Blaundus ancient site is located in Sulumenli village, 40 kilometers to the center of Usak. It was founded in western Anatolia in the 4th century BC by settlers who came from Macedonia after the conquests of Alexander the Great, and they called themselves as "Blaundus of Macedonia". After Alexander's death in 323 BC, the area was ruled by Antigonus Monophtalmos, one of Alexander's generals, then by Lysimachus in 301 BC. Later on in 188 BC it became a part of Pergamum Kingdom, until 133 BC when the Kingdom was passed to the Roman Empire, during which Blaundus lived its heydays around 1st century AD. In the 5th century AD the city became part of the patriarchy of Sebaste, and then it was abandoned in the 12th century. In 1845 William John Hamilton, an English geologist and traveler, found an inscription near the site which made clear that the name of the ancient city was Blaundus. The symbol of the city was the double horse.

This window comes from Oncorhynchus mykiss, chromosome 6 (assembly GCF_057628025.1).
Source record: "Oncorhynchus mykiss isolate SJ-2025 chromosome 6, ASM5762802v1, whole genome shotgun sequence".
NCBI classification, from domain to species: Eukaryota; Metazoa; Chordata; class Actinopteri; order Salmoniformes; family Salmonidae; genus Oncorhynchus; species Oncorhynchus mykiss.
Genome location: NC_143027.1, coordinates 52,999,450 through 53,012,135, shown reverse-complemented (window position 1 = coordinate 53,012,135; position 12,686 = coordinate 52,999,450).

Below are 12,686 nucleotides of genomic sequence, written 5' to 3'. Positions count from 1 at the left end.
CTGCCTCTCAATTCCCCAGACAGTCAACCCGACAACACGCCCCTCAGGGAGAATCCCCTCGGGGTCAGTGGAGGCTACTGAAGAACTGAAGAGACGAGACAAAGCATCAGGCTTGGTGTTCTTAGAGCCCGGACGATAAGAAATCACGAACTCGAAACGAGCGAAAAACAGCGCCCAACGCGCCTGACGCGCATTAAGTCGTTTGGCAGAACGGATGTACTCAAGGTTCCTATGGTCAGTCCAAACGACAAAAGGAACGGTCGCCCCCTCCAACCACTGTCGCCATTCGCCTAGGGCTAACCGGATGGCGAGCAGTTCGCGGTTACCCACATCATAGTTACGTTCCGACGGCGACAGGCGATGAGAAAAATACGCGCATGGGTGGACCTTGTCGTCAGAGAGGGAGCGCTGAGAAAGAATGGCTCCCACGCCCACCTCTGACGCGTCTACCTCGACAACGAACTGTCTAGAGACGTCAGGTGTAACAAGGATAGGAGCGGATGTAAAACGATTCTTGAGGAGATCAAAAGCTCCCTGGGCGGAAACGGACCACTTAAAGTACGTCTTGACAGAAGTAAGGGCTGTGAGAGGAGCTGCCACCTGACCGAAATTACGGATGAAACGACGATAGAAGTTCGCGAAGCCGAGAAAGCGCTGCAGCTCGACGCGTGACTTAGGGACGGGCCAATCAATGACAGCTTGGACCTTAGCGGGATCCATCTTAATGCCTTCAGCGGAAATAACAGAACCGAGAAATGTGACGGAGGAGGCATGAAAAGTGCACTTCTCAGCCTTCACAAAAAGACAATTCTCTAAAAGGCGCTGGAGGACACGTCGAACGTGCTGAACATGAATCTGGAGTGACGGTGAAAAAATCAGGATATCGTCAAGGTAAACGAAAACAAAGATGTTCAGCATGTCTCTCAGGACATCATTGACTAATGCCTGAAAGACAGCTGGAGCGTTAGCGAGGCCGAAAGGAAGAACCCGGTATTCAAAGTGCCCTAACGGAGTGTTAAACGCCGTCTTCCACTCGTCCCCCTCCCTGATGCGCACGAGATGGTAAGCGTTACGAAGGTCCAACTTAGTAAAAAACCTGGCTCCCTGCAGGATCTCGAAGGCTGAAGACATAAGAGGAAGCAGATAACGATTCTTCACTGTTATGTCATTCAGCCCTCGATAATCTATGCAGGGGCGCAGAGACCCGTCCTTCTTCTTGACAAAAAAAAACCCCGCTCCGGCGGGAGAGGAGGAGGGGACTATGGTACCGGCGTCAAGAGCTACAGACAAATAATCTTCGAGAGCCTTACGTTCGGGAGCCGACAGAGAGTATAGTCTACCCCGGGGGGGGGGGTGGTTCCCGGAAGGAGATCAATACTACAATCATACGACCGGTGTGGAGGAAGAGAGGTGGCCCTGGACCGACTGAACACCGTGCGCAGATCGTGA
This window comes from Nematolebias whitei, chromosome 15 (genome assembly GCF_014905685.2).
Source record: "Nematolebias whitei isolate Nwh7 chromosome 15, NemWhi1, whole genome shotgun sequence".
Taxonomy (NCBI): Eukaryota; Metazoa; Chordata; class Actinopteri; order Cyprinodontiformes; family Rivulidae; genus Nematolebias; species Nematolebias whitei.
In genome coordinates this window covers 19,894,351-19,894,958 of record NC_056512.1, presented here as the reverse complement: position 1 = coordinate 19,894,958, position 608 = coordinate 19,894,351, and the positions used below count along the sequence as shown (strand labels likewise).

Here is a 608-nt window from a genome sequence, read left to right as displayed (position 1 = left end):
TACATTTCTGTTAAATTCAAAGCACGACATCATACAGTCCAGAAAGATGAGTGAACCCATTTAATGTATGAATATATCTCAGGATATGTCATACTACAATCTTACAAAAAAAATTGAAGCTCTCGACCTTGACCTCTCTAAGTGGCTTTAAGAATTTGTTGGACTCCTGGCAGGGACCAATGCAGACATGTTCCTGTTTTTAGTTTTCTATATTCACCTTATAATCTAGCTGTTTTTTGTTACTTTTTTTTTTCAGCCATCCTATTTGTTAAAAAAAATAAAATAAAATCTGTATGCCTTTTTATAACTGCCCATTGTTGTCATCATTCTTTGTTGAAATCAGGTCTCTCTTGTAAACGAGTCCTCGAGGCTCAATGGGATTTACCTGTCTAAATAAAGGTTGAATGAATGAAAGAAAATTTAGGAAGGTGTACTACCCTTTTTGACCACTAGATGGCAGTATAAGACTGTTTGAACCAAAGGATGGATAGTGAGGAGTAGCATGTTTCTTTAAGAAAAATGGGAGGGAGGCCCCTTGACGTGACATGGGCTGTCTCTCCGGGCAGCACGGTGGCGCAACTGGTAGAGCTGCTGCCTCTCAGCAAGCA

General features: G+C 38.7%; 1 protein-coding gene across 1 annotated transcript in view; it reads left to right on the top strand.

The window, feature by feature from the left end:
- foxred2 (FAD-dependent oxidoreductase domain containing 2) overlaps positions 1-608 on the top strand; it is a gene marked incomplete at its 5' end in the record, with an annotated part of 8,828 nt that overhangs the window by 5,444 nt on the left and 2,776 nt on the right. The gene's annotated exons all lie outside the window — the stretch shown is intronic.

The site is located on a peninsula surrounded by deep valleys. Today only few remains of the ancient city survived to our days, such as; parts of the walls, Hellenistic entrance arch of the northern walls, 140 meters-long (460 feet) stadium located in the center, remains of the theater, the necropolis, minting sections, some administrative buildings, temple of Demeter, and temple of the Roman Emperor Claudius.

Recent findings of cylinder-seals during archaeological excavations makes us believe that there was already a settlement here at the beginning of the II millennium BC, belonging to the Assyrian trade colony period.